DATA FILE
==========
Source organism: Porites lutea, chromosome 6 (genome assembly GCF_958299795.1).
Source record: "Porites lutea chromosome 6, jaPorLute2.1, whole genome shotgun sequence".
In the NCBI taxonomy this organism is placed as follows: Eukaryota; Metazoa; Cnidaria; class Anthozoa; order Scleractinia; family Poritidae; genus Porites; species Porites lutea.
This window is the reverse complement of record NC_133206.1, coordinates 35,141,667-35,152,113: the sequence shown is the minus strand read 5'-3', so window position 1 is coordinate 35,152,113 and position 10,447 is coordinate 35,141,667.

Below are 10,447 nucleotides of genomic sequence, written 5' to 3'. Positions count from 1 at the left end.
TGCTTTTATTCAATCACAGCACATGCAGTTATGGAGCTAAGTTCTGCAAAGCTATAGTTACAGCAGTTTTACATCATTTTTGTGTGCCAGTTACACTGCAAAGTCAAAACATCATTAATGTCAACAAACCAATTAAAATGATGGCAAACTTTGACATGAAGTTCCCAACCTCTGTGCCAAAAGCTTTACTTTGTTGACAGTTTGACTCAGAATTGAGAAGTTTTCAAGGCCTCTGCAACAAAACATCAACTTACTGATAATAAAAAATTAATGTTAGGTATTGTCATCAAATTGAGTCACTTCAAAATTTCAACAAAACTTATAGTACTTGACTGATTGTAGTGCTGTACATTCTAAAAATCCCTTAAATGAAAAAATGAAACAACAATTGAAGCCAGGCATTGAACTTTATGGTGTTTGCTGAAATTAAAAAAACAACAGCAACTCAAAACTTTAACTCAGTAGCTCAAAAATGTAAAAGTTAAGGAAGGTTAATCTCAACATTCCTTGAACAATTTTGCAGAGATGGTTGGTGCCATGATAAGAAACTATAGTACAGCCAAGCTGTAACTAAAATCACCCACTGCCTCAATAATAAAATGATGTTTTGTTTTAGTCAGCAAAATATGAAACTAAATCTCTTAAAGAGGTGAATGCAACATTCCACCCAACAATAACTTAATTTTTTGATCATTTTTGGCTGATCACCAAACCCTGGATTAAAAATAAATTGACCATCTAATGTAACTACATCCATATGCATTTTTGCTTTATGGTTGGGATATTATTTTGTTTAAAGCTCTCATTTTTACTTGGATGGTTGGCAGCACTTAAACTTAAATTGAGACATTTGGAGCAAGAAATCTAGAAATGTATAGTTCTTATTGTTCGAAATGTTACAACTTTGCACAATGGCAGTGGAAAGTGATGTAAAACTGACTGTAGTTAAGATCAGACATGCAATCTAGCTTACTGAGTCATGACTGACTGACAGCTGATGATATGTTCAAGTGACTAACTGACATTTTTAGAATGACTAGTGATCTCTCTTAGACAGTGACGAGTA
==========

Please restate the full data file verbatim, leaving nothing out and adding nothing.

Source organism: Porites lutea, chromosome 6 (genome assembly GCF_958299795.1).
Source record: "Porites lutea chromosome 6, jaPorLute2.1, whole genome shotgun sequence".
In the NCBI taxonomy this organism is placed as follows: Eukaryota; Metazoa; Cnidaria; class Anthozoa; order Scleractinia; family Poritidae; genus Porites; species Porites lutea.
This window is the reverse complement of record NC_133206.1, coordinates 35,141,667-35,152,113: the sequence shown is the minus strand read 5'-3', so window position 1 is coordinate 35,152,113 and position 10,447 is coordinate 35,141,667.

Below are 10,447 nucleotides of genomic sequence, written 5' to 3'. Positions count from 1 at the left end.
TGCTTTTATTCAATCACAGCACATGCAGTTATGGAGCTAAGTTCTGCAAAGCTATAGTTACAGCAGTTTTACATCATTTTTGTGTGCCAGTTACACTGCAAAGTCAAAACATCATTAATGTCAACAAACCAATTAAAATGATGGCAAACTTTGACATGAAGTTCCCAACCTCTGTGCCAAAAGCTTTACTTTGTTGACAGTTTGACTCAGAATTGAGAAGTTTTCAAGGCCTCTGCAACAAAACATCAACTTACTGATAATAAAAAATTAATGTTAGGTATTGTCATCAAATTGAGTCACTTCAAAATTTCAACAAAACTTATAGTACTTGACTGATTGTAGTGCTGTACATTCTAAAAATCCCTTAAATGAAAAAATGAAACAACAATTGAAGCCAGGCATTGAACTTTATGGTGTTTGCTGAAATTAAAAAAACAACAGCAACTCAAAACTTTAACTCAGTAGCTCAAAAATGTAAAAGTTAAGGAAGGTTAATCTCAACATTCCTTGAACAATTTTGCAGAGATGGTTGGTGCCATGATAAGAAACTATAGTACAGCCAAGCTGTAACTAAAATCACCCACTGCCTCAATAATAAAATGATGTTTTGTTTTAGTCAGCAAAATATGAAACTAAATCTCTTAAAGAGGTGAATGCAACATTCCACCCAACAATAACTTAATTTTTTGATCATTTTTGGCTGATCACCAAACCCTGGATTAAAAATAAATTGACCATCTAATGTAACTACATCCATATGCATTTTTGCTTTATGGTTGGGATATTATTTTGTTTAAAGCTCTCATTTTTACTTGGATGGTTGGCAGCACTTAAACTTAAATTGAGACATTTGGAGCAAGAAATCTAGAAATGTATAGTTCTTATTGTTCGAAATGTTACAACTTTGCACAATGGCAGTGGAAAGTGATGTAAAACTGACTGTAGTTAAGATCAGACATGCAATCTAGCTTACTGAGTCATGACTGACTGACAGCTGATGATATGTTCAAGTGACTAACTGACATTTTTAGAATGACTAGTGATCTCTCTTAGACAGTGACGAGTA